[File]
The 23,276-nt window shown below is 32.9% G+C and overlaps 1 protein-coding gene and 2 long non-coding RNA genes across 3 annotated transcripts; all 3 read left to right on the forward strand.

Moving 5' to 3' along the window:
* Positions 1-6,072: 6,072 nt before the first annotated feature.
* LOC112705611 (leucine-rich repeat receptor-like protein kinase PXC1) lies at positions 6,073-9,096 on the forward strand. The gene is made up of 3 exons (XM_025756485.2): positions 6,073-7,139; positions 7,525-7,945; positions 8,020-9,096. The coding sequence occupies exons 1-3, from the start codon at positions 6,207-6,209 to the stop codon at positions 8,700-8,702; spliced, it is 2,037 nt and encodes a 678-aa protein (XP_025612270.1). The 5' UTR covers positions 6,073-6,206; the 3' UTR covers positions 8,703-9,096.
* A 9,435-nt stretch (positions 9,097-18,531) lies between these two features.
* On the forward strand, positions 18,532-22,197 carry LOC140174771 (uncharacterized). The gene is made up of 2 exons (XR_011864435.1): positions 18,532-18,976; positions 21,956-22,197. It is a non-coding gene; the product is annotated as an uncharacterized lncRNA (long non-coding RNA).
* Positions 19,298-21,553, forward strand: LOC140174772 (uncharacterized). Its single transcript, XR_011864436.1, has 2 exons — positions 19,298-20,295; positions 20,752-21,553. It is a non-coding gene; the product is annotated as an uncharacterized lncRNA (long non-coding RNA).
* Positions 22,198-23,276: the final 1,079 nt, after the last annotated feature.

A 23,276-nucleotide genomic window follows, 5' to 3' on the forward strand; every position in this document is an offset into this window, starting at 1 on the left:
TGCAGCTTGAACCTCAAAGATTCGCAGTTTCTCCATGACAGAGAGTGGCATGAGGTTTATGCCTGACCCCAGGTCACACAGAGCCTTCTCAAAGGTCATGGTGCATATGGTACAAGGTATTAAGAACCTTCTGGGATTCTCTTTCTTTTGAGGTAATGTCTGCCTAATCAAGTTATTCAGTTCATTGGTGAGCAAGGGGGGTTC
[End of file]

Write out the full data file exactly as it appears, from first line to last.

The 23,276-nt window shown below is 32.9% G+C and overlaps 1 protein-coding gene and 2 long non-coding RNA genes across 3 annotated transcripts; all 3 read left to right on the forward strand.

Moving 5' to 3' along the window:
* Positions 1-6,072: 6,072 nt before the first annotated feature.
* LOC112705611 (leucine-rich repeat receptor-like protein kinase PXC1) lies at positions 6,073-9,096 on the forward strand. The gene is made up of 3 exons (XM_025756485.2): positions 6,073-7,139; positions 7,525-7,945; positions 8,020-9,096. The coding sequence occupies exons 1-3, from the start codon at positions 6,207-6,209 to the stop codon at positions 8,700-8,702; spliced, it is 2,037 nt and encodes a 678-aa protein (XP_025612270.1). The 5' UTR covers positions 6,073-6,206; the 3' UTR covers positions 8,703-9,096.
* A 9,435-nt stretch (positions 9,097-18,531) lies between these two features.
* On the forward strand, positions 18,532-22,197 carry LOC140174771 (uncharacterized). The gene is made up of 2 exons (XR_011864435.1): positions 18,532-18,976; positions 21,956-22,197. It is a non-coding gene; the product is annotated as an uncharacterized lncRNA (long non-coding RNA).
* Positions 19,298-21,553, forward strand: LOC140174772 (uncharacterized). Its single transcript, XR_011864436.1, has 2 exons — positions 19,298-20,295; positions 20,752-21,553. It is a non-coding gene; the product is annotated as an uncharacterized lncRNA (long non-coding RNA).
* Positions 22,198-23,276: the final 1,079 nt, after the last annotated feature.

A 23,276-nucleotide genomic window follows, 5' to 3' on the forward strand; every position in this document is an offset into this window, starting at 1 on the left:
TGCAGCTTGAACCTCAAAGATTCGCAGTTTCTCCATGACAGAGAGTGGCATGAGGTTTATGCCTGACCCCAGGTCACACAGAGCCTTCTCAAAGGTCATGGTGCATATGGTACAAGGTATTAAGAACCTTCTGGGATTCTCTTTCTTTTGAGGTAATGTCTGCCTAATCAAGTTATTCAGTTCATTGGTGAGCAAGGGGGGTTC